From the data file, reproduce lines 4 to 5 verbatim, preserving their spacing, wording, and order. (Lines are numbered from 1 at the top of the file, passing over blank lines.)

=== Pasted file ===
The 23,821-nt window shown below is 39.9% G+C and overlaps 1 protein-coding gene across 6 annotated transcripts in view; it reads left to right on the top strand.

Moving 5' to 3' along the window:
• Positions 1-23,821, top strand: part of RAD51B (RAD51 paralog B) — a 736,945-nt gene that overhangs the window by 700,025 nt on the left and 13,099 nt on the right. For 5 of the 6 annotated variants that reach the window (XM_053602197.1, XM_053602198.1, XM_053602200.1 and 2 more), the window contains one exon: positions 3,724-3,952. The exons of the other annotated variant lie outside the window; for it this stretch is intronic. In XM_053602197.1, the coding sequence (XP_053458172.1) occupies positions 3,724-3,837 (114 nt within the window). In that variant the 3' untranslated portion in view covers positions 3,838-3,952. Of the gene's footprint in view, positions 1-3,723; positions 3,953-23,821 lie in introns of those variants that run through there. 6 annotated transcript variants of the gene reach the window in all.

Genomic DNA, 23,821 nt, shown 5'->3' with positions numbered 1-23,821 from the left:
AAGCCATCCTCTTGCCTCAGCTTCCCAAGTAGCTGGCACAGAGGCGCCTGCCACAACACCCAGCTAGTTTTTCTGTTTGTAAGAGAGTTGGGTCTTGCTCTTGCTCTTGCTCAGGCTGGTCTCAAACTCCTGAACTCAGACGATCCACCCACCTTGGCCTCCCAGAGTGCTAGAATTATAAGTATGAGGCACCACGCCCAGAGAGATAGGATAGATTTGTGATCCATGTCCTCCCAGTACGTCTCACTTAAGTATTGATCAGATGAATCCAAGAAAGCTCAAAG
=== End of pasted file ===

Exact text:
Genomic DNA, 23,821 nt, shown 5'->3' with positions numbered 1-23,821 from the left:
AAGCCATCCTCTTGCCTCAGCTTCCCAAGTAGCTGGCACAGAGGCGCCTGCCACAACACCCAGCTAGTTTTTCTGTTTGTAAGAGAGTTGGGTCTTGCTCTTGCTCTTGCTCAGGCTGGTCTCAAACTCCTGAACTCAGACGATCCACCCACCTTGGCCTCCCAGAGTGCTAGAATTATAAGTATGAGGCACCACGCCCAGAGAGATAGGATAGATTTGTGATCCATGTCCTCCCAGTACGTCTCACTTAAGTATTGATCAGATGAATCCAAGAAAGCTCAAAG